Here’s what you need to know to follow the action:

New York Rangers vs. Ottawa Senators

Time: 7:00 p.m. ET

Network: CNBC (Stream online here)

Pittsburgh Penguins vs. Washington Capitals

Time: 7:30 p.m. ET

Network: NBCSN (Stream online here)

Sutter won’t retire from coaching, willing to join a rebuild

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Given he turns 59 this summer, has won a pair of Stanley Cups and coached over 1,000 NHL games, Darryl Sutter probably could’ve called it a career after getting fired by the Kings earlier this month, and done so comfortably.

But that’s not happening.

In speaking with TSN’s Gary Lawless, Sutter said he has no plans to retire from coaching. What’s more — and, perhaps more interesting — is that Sutter said he wouldn’t limit his next job solely to a contending team.

Currently, there are just two vacant coaching gigs in Buffalo and Florida. We wrote about the Panthers’ search earlier today (more on that here). The situation in Buffalo is more complex, as the Sabres need to hire a new general manager and coach. Logic suggests the GM will be hired first, then spearhead the new bench boss hire.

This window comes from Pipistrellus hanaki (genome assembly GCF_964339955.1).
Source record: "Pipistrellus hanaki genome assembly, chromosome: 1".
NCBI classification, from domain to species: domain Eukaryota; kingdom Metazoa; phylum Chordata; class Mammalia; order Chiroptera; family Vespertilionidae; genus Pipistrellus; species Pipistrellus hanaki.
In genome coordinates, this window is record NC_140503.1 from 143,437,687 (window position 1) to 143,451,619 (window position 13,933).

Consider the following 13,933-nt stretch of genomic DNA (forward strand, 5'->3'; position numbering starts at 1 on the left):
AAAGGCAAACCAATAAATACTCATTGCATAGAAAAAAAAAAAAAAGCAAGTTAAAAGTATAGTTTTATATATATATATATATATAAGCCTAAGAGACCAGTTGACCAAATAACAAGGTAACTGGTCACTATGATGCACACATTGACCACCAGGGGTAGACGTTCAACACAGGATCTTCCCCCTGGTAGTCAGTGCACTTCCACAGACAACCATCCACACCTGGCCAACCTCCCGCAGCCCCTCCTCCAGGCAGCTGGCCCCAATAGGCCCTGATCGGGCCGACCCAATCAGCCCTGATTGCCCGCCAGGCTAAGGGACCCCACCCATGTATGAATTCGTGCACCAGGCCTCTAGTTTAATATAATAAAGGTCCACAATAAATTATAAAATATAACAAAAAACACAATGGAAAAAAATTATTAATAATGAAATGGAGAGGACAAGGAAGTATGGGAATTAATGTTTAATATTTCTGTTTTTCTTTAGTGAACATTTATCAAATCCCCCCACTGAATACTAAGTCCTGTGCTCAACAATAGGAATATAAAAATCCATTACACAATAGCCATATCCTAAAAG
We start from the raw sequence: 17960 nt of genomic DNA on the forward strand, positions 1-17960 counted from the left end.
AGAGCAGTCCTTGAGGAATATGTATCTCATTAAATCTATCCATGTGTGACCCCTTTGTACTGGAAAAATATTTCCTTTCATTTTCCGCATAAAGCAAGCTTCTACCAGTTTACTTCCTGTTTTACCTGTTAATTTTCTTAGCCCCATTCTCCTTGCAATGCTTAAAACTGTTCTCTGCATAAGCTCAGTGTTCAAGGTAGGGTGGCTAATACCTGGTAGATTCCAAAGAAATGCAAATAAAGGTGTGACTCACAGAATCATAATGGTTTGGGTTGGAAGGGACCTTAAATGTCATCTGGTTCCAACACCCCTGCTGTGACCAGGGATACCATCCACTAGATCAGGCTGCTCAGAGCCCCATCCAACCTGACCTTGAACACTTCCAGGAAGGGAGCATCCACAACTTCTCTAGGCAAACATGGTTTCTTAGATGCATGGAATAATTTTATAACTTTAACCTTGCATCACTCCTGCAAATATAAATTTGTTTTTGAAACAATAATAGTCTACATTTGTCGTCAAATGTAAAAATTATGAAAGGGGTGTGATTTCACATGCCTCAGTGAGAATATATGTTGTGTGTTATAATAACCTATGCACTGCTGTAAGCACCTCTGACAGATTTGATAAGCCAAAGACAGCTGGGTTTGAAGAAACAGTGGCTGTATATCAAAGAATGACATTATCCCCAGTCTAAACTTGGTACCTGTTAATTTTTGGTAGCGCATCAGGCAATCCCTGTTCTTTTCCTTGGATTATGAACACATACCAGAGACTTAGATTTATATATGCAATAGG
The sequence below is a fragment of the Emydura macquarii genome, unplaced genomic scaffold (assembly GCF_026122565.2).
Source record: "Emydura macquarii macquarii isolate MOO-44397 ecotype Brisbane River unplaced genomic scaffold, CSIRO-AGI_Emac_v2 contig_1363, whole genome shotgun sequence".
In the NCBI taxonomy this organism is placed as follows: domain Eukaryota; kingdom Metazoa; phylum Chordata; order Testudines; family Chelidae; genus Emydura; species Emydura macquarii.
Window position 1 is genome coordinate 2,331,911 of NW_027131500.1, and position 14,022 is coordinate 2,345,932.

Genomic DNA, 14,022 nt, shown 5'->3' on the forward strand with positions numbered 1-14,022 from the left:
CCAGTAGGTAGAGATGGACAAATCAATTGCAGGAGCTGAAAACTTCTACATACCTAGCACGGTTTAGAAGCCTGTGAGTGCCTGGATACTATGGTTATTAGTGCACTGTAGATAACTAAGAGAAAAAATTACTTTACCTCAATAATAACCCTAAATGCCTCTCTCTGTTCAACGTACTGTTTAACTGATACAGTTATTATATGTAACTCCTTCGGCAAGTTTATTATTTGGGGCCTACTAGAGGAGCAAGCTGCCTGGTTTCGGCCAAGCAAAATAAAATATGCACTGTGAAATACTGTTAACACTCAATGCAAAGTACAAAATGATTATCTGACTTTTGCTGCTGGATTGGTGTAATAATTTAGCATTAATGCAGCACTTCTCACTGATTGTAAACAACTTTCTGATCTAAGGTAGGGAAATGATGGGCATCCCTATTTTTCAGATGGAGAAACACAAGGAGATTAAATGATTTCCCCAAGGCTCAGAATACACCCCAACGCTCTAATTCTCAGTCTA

In that regard, Buffalo is pretty intriguing.

Though the Kings have yet to be contacted for an interview request, ex-GM Dean Lombardi has been tied to the Sabres gig. And Lombardi, of course, is forever tied to Sutter — he was the one that hired Sutter after a five-year coaching exodus to join the Kings, and the pair went on to achieve great success together.